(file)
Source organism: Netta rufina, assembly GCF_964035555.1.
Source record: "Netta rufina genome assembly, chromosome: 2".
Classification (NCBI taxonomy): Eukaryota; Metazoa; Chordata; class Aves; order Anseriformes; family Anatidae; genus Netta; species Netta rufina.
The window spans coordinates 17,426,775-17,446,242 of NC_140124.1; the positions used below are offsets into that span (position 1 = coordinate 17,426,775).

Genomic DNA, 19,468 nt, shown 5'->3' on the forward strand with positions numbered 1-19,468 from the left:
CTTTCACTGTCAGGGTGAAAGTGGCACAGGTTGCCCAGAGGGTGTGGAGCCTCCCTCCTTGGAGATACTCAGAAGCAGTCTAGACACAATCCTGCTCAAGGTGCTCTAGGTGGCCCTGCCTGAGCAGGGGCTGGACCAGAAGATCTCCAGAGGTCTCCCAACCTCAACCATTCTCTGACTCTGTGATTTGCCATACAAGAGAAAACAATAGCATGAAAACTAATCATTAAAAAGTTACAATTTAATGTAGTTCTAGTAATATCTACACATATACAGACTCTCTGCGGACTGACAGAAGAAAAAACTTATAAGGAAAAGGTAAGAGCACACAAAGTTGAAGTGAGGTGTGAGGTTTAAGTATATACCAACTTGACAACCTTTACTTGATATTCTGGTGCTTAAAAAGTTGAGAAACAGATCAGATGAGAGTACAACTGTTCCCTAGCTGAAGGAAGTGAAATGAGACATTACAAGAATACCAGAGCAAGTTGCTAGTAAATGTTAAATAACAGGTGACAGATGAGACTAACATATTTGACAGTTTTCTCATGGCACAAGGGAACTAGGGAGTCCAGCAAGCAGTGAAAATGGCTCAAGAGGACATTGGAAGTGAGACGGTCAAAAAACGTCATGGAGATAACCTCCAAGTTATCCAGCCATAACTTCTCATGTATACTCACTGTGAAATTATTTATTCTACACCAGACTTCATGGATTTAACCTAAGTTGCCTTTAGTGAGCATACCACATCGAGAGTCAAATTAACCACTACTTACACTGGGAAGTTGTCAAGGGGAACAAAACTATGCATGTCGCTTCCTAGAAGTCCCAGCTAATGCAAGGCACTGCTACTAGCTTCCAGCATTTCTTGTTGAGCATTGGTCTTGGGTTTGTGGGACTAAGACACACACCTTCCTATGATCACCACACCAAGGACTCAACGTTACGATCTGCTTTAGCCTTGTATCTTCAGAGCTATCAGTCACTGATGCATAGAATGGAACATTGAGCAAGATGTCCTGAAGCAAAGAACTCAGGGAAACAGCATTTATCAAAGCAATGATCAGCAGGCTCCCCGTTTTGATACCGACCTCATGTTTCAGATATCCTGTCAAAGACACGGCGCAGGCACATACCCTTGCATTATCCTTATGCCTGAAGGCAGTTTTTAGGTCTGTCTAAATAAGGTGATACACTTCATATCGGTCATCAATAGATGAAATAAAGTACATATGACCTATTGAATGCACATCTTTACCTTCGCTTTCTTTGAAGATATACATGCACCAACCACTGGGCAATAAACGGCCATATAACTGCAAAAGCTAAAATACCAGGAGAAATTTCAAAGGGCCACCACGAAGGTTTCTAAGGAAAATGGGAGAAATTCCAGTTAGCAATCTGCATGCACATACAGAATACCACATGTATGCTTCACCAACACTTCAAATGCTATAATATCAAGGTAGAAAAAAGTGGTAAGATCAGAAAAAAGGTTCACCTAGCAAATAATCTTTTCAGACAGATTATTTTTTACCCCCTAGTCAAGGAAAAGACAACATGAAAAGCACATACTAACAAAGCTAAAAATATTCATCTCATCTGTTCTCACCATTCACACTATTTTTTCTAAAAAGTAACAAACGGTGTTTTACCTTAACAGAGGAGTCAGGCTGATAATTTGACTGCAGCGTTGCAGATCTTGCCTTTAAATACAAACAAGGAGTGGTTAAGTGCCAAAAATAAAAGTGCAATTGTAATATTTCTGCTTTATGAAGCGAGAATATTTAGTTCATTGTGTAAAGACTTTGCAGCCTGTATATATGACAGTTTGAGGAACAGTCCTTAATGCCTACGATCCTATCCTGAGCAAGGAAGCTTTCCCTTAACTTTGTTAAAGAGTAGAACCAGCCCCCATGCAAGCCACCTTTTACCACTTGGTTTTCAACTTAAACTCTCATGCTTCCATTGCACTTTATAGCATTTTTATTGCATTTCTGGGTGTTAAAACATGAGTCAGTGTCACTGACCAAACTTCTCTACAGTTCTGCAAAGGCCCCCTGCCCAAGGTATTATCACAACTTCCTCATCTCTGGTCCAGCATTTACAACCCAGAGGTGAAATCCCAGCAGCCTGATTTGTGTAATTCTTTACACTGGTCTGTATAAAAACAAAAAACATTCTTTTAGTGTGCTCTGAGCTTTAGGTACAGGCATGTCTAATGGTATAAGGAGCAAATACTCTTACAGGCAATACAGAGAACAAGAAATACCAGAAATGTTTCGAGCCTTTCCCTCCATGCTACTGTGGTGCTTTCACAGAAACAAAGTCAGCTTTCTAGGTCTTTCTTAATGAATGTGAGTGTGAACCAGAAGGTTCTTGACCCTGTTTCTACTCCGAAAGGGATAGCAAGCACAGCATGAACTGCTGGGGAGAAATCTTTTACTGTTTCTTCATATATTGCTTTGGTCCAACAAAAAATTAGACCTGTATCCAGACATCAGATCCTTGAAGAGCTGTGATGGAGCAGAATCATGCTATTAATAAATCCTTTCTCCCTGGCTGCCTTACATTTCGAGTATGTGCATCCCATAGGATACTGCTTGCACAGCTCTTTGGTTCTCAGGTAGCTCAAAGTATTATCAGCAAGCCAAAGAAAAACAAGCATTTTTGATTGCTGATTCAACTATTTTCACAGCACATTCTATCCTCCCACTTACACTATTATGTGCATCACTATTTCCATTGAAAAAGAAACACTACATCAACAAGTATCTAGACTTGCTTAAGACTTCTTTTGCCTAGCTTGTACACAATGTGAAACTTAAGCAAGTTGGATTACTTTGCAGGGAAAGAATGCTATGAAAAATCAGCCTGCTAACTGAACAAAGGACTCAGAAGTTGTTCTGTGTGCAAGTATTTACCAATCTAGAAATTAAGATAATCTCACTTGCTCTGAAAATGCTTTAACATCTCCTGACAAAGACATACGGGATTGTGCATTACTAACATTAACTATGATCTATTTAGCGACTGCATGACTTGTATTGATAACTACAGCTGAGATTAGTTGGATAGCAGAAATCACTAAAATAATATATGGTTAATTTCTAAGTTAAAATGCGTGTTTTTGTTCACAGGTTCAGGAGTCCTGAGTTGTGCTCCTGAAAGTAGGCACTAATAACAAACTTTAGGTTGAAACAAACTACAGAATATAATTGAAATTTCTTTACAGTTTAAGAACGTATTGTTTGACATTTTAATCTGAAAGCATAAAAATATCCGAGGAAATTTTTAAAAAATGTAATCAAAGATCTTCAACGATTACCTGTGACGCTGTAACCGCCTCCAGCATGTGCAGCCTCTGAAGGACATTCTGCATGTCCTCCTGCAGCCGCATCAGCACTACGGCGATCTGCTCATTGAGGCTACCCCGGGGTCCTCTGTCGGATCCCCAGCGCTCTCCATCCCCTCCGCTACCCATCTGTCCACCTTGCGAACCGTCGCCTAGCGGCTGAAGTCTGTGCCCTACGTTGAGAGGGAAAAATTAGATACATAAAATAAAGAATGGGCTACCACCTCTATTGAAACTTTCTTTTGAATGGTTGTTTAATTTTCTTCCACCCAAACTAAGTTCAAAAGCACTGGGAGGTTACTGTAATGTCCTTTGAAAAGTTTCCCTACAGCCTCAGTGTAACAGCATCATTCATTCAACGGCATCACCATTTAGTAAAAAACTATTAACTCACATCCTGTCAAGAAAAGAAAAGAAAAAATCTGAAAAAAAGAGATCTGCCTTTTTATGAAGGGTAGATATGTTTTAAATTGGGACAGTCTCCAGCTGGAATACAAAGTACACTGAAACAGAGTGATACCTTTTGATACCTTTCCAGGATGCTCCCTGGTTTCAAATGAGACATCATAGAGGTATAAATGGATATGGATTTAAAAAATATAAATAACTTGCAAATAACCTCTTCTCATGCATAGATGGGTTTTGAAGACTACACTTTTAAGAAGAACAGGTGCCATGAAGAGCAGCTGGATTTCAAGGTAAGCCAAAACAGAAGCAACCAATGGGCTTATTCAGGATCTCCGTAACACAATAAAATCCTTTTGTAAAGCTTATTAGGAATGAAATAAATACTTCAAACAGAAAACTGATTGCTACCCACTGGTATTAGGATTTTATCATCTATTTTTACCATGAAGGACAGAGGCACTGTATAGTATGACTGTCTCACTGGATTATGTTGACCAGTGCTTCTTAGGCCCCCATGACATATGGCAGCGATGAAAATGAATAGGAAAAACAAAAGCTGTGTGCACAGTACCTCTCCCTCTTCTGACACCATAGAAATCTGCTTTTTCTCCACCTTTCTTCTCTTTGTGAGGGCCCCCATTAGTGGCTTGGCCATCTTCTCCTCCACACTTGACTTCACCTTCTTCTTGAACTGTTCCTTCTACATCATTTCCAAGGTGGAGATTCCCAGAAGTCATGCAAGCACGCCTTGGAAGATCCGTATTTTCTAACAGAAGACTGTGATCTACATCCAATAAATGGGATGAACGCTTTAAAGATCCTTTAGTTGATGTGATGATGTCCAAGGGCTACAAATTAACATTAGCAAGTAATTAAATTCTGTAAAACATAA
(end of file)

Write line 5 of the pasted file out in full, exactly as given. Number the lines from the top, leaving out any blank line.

Genomic DNA, 19,468 nt, shown 5'->3' on the forward strand with positions numbered 1-19,468 from the left: